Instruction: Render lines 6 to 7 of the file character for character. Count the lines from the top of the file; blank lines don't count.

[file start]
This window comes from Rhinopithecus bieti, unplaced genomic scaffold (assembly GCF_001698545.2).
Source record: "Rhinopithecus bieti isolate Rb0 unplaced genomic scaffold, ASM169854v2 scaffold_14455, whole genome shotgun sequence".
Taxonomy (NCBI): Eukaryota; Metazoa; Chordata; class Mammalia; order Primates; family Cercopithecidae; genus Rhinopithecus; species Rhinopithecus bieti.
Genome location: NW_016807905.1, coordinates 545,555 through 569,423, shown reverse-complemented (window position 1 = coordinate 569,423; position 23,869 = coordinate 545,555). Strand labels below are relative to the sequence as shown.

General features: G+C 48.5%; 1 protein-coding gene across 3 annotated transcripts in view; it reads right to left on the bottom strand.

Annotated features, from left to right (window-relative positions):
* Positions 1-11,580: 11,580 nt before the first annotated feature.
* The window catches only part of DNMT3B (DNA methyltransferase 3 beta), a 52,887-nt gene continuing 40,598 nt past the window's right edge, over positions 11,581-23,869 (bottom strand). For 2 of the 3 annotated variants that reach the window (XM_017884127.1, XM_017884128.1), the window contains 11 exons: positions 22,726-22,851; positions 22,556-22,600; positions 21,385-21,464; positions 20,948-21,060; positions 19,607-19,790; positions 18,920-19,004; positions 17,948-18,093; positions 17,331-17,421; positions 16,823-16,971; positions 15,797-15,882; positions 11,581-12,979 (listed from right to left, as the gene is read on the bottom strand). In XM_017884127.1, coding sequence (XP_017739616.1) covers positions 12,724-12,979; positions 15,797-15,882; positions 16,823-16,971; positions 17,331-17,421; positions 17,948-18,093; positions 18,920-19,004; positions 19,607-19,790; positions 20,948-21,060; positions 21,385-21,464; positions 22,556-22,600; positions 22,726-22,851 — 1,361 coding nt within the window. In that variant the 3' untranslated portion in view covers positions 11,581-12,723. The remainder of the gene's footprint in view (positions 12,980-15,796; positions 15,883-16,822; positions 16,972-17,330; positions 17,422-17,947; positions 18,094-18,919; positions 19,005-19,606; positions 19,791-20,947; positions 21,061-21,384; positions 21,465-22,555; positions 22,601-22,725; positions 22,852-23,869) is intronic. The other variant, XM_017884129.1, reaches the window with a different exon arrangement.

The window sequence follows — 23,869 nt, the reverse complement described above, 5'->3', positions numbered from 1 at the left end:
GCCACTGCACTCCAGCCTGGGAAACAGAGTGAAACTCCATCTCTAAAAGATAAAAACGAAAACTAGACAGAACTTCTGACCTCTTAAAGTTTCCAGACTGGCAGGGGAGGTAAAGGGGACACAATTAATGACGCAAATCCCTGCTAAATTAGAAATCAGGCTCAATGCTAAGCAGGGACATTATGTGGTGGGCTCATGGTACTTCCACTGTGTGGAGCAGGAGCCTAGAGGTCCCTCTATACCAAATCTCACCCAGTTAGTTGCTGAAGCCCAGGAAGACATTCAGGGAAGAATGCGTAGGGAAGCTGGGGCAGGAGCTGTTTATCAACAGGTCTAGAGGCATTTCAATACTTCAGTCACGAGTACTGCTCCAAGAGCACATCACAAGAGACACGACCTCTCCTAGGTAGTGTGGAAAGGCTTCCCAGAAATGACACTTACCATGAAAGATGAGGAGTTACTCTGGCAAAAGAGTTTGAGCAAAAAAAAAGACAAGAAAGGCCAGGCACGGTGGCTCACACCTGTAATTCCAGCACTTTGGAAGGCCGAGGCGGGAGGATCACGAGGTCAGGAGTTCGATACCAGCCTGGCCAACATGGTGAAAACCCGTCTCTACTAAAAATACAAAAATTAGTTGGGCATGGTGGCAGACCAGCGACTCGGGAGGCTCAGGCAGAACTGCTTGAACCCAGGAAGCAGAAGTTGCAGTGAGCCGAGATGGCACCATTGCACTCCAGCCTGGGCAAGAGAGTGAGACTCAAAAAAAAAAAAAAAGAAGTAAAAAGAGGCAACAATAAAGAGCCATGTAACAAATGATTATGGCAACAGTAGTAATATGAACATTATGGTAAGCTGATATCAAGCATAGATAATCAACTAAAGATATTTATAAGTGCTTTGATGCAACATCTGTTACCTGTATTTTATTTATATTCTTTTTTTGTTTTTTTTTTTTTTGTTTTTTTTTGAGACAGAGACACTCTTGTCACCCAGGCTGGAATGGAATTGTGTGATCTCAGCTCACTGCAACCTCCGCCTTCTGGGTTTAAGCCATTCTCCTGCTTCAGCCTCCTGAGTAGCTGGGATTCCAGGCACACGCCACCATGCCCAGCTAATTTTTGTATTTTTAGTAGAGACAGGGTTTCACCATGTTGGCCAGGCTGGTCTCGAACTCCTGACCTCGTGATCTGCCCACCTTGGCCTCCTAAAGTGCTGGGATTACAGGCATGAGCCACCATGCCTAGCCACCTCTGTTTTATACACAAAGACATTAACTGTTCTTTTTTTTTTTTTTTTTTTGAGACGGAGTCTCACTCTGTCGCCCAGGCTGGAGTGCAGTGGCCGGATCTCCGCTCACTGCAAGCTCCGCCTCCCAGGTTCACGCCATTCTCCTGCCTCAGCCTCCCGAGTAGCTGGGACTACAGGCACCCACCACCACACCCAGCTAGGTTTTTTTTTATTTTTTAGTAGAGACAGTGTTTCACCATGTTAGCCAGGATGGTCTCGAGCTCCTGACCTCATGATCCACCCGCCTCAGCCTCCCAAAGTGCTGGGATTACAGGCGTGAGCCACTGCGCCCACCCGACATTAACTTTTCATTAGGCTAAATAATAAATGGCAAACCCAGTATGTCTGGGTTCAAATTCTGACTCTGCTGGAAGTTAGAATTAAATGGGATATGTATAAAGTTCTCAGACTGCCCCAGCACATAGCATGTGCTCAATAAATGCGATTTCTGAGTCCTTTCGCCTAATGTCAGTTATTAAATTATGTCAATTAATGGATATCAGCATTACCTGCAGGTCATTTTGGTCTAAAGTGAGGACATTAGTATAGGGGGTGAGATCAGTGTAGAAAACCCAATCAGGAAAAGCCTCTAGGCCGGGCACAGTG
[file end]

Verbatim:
Annotated features, from left to right (window-relative positions):
* Positions 1-11,580: 11,580 nt before the first annotated feature.